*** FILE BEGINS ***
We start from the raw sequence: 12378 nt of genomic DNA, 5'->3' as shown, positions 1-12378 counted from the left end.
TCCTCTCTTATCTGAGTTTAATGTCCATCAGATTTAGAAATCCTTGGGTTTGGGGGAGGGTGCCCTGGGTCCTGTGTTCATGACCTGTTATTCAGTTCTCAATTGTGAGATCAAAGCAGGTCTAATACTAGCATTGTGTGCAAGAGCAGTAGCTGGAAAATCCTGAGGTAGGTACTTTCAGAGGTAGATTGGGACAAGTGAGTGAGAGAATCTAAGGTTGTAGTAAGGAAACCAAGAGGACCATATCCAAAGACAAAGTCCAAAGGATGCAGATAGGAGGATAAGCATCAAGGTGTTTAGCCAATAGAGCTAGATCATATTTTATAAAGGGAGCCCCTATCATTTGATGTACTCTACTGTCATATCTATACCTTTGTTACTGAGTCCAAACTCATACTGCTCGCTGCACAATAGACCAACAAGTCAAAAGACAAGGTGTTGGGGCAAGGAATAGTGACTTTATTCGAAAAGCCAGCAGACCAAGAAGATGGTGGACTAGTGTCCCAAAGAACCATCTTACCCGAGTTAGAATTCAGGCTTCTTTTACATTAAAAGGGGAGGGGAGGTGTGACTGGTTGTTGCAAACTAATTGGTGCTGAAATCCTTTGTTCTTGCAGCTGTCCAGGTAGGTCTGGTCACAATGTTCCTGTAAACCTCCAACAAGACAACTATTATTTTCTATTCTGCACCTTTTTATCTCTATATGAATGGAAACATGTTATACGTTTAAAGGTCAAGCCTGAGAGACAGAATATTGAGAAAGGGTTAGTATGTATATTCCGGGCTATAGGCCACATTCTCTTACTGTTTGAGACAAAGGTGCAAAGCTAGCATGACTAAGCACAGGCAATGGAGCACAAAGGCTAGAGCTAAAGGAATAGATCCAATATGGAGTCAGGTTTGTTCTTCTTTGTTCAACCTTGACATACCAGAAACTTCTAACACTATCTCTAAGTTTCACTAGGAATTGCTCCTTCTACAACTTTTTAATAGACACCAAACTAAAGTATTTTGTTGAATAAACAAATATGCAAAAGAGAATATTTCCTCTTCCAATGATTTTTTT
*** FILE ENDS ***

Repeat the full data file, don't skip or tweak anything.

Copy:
We start from the raw sequence: 12378 nt of genomic DNA, 5'->3' as shown, positions 1-12378 counted from the left end.
TCCTCTCTTATCTGAGTTTAATGTCCATCAGATTTAGAAATCCTTGGGTTTGGGGGAGGGTGCCCTGGGTCCTGTGTTCATGACCTGTTATTCAGTTCTCAATTGTGAGATCAAAGCAGGTCTAATACTAGCATTGTGTGCAAGAGCAGTAGCTGGAAAATCCTGAGGTAGGTACTTTCAGAGGTAGATTGGGACAAGTGAGTGAGAGAATCTAAGGTTGTAGTAAGGAAACCAAGAGGACCATATCCAAAGACAAAGTCCAAAGGATGCAGATAGGAGGATAAGCATCAAGGTGTTTAGCCAATAGAGCTAGATCATATTTTATAAAGGGAGCCCCTATCATTTGATGTACTCTACTGTCATATCTATACCTTTGTTACTGAGTCCAAACTCATACTGCTCGCTGCACAATAGACCAACAAGTCAAAAGACAAGGTGTTGGGGCAAGGAATAGTGACTTTATTCGAAAAGCCAGCAGACCAAGAAGATGGTGGACTAGTGTCCCAAAGAACCATCTTACCCGAGTTAGAATTCAGGCTTCTTTTACATTAAAAGGGGAGGGGAGGTGTGACTGGTTGTTGCAAACTAATTGGTGCTGAAATCCTTTGTTCTTGCAGCTGTCCAGGTAGGTCTGGTCACAATGTTCCTGTAAACCTCCAACAAGACAACTATTATTTTCTATTCTGCACCTTTTTATCTCTATATGAATGGAAACATGTTATACGTTTAAAGGTCAAGCCTGAGAGACAGAATATTGAGAAAGGGTTAGTATGTATATTCCGGGCTATAGGCCACATTCTCTTACTGTTTGAGACAAAGGTGCAAAGCTAGCATGACTAAGCACAGGCAATGGAGCACAAAGGCTAGAGCTAAAGGAATAGATCCAATATGGAGTCAGGTTTGTTCTTCTTTGTTCAACCTTGACATACCAGAAACTTCTAACACTATCTCTAAGTTTCACTAGGAATTGCTCCTTCTACAACTTTTTAATAGACACCAAACTAAAGTATTTTGTTGAATAAACAAATATGCAAAAGAGAATATTTCCTCTTCCAATGATTTTTTT